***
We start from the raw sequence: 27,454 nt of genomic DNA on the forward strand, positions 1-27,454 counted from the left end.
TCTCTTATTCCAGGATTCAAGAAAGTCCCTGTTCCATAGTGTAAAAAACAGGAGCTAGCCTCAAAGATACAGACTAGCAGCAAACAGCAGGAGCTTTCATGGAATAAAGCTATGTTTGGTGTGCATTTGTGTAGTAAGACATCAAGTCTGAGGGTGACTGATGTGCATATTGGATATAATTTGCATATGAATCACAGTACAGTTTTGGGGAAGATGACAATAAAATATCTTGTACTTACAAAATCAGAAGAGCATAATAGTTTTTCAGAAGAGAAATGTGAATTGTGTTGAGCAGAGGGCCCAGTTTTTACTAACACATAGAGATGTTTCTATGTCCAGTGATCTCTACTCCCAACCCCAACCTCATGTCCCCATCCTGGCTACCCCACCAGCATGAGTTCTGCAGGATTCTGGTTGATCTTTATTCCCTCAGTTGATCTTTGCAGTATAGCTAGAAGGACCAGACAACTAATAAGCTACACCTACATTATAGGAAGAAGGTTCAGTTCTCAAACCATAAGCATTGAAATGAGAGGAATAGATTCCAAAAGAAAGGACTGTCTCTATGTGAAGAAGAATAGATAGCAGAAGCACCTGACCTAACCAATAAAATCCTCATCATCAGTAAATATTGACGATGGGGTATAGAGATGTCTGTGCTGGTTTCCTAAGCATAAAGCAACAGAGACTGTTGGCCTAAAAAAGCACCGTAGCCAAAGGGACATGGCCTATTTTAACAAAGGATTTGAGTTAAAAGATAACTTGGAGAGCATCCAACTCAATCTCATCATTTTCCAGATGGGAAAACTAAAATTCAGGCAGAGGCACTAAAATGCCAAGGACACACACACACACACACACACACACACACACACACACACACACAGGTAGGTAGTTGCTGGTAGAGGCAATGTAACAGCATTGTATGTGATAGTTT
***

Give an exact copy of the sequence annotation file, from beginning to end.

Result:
We start from the raw sequence: 27,454 nt of genomic DNA on the forward strand, positions 1-27,454 counted from the left end.
TCTCTTATTCCAGGATTCAAGAAAGTCCCTGTTCCATAGTGTAAAAAACAGGAGCTAGCCTCAAAGATACAGACTAGCAGCAAACAGCAGGAGCTTTCATGGAATAAAGCTATGTTTGGTGTGCATTTGTGTAGTAAGACATCAAGTCTGAGGGTGACTGATGTGCATATTGGATATAATTTGCATATGAATCACAGTACAGTTTTGGGGAAGATGACAATAAAATATCTTGTACTTACAAAATCAGAAGAGCATAATAGTTTTTCAGAAGAGAAATGTGAATTGTGTTGAGCAGAGGGCCCAGTTTTTACTAACACATAGAGATGTTTCTATGTCCAGTGATCTCTACTCCCAACCCCAACCTCATGTCCCCATCCTGGCTACCCCACCAGCATGAGTTCTGCAGGATTCTGGTTGATCTTTATTCCCTCAGTTGATCTTTGCAGTATAGCTAGAAGGACCAGACAACTAATAAGCTACACCTACATTATAGGAAGAAGGTTCAGTTCTCAAACCATAAGCATTGAAATGAGAGGAATAGATTCCAAAAGAAAGGACTGTCTCTATGTGAAGAAGAATAGATAGCAGAAGCACCTGACCTAACCAATAAAATCCTCATCATCAGTAAATATTGACGATGGGGTATAGAGATGTCTGTGCTGGTTTCCTAAGCATAAAGCAACAGAGACTGTTGGCCTAAAAAAGCACCGTAGCCAAAGGGACATGGCCTATTTTAACAAAGGATTTGAGTTAAAAGATAACTTGGAGAGCATCCAACTCAATCTCATCATTTTCCAGATGGGAAAACTAAAATTCAGGCAGAGGCACTAAAATGCCAAGGACACACACACACACACACACACACACACACACACACACACACACAGGTAGGTAGTTGCTGGTAGAGGCAATGTAACAGCATTGTATGTGATAGTTT